What to expect for equipment sales in 2023
By Chris SleightJanuary 03, 2023
Having reached a peak in 2021, the global construction equipment market sagged in 2022 due to the collapse of demand in China, and it will decline again in 2023 as the effects of inflation and rising interest rates bite in other parts of the world.
Although falling demand is never good news, volumes will remain at historic ally high levels, and a slowdown could provide the market a chance to reset after two frantic years where supply has fallen badly behind demand from customers.
Pandemic low point
The recent low point for construction equipment sales came in mid-2020 at the start of the global pandemic, with sales rebounding sharply thereafter. That growth continued unabated throughout 2021 in all major markets except China. This saw global construction equipment sales rise 11% in 2021 to a record high of 1.28 million units, an increase of 125,000 machines compared to the previous year.
This rise came despite a modest decline in China, which peaked in 2020 in response to stimulus spending. Growth in the world in 2021 (excluding China) was 20%.
There were three fundamental drivers in 2021. First, the extraordinarily low interest rates which were put in place at the start of the pandemic were a strong positive for the residential building market.
Second was stimulus spending and other infrastructure investment by governments around the world. Although it is debatable to what extent these plans contained genuinely new projects, and to what extent activity got underway in 2021, the announcement of plans alone was enough to reassure contractors and rental companies that there was a reliable pipeline of work ahead. This in turn gave them confidence to invest in new equipment.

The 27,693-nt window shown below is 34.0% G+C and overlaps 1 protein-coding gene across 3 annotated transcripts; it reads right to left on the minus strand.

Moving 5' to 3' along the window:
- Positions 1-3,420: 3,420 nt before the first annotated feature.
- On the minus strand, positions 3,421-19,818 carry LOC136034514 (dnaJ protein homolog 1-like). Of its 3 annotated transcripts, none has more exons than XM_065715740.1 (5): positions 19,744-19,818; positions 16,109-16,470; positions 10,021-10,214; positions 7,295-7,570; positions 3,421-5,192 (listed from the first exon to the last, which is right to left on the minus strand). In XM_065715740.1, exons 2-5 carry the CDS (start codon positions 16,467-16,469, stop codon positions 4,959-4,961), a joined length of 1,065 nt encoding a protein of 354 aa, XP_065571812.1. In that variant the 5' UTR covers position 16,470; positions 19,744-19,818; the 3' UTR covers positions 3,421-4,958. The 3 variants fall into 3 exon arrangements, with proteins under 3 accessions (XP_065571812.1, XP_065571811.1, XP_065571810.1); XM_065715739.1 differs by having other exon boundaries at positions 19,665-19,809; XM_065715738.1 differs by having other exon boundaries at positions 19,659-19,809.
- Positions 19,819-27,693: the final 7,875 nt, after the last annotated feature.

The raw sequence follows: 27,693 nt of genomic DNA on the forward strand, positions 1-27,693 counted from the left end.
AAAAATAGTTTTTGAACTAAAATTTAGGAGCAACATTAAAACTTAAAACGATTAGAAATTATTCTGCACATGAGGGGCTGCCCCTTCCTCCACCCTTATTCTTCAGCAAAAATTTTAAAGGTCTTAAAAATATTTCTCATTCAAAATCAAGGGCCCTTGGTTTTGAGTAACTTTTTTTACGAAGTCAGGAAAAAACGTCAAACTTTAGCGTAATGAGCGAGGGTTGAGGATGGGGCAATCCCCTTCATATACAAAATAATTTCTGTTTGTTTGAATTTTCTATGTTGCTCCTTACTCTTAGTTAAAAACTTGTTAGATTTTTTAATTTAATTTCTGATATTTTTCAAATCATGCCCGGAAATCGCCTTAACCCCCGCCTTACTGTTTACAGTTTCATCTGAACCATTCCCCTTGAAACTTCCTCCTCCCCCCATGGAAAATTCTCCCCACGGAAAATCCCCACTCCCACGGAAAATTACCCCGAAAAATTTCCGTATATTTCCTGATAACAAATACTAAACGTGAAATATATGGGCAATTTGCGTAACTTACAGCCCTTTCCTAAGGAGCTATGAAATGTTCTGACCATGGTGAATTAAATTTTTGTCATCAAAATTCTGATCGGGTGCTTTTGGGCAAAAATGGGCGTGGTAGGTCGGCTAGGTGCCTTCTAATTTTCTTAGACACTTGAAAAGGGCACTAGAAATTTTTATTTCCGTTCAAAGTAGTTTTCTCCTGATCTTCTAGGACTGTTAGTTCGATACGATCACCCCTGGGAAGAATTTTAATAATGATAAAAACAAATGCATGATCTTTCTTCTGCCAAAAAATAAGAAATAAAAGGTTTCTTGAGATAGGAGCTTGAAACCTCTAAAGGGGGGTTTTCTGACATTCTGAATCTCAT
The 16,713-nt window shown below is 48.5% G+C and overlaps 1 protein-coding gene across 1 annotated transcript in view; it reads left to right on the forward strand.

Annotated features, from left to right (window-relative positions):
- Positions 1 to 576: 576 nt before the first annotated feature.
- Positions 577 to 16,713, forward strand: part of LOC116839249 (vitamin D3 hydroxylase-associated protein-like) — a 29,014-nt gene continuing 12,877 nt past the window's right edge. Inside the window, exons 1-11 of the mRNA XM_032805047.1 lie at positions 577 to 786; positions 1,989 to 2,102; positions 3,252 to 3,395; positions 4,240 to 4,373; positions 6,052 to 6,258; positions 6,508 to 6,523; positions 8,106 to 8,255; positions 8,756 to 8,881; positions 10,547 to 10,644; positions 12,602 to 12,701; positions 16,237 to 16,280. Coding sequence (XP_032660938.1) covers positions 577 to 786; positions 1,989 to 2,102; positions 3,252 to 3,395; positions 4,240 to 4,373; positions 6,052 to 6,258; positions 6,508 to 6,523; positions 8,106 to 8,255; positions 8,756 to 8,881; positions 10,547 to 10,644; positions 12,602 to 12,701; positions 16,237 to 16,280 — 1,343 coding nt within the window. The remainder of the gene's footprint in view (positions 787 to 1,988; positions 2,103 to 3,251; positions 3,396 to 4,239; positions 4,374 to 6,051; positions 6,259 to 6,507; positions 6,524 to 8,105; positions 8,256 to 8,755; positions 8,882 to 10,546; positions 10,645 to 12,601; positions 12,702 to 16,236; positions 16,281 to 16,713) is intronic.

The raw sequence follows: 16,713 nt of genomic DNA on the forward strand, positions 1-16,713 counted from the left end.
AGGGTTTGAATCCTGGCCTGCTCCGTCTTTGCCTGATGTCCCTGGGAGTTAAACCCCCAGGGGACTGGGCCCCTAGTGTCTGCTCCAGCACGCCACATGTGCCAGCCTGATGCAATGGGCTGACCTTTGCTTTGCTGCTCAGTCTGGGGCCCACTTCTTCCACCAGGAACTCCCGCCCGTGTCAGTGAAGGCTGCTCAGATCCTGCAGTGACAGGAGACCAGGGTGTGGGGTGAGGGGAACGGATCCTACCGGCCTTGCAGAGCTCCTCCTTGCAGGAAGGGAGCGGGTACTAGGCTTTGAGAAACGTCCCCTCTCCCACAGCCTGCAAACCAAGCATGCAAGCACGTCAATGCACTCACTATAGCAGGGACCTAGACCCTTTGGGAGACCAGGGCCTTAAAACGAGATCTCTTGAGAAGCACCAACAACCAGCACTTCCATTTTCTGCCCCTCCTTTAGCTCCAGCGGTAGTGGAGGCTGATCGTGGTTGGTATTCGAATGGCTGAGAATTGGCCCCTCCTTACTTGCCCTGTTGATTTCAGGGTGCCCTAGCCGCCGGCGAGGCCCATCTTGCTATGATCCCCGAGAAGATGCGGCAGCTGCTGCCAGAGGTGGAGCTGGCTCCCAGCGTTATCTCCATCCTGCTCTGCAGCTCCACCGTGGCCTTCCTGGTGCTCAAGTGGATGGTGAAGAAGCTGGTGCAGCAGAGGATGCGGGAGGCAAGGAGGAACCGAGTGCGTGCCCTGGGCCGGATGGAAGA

Third were the high commodity prices which developed from late 2020, and which have since been pushed to even higher levels by the economic fallout from Russa’s invasion of Ukraine. High prices encourage commodity producing countries to invest in their fleets - either to renew aging machines or to increase production and benefit from the higher prices for the materials they produce.
However, all these positives pushed demand for equipment beyond what could be met by the industry in 2021. In the second half of 2020, production of construction equipment was slow to restart due to component supply issues and the length and complexity of supply chains. As has been widely reported, this problem was by no means limited to construction equipment – it was a phenomenon which impacted on almost all manufactured goods.
Supply chain issues
These problems were exacerbated by issues in the global shipping, transportation and logistics segments. This resulted in not only shipping delays, but a scarcity of shipping capacity which pushed prices sharply upwards. The problem is twofold. Manufacturers rely on transportation networks to deliver the components they need to build products. They then need those same networks to get products to customers.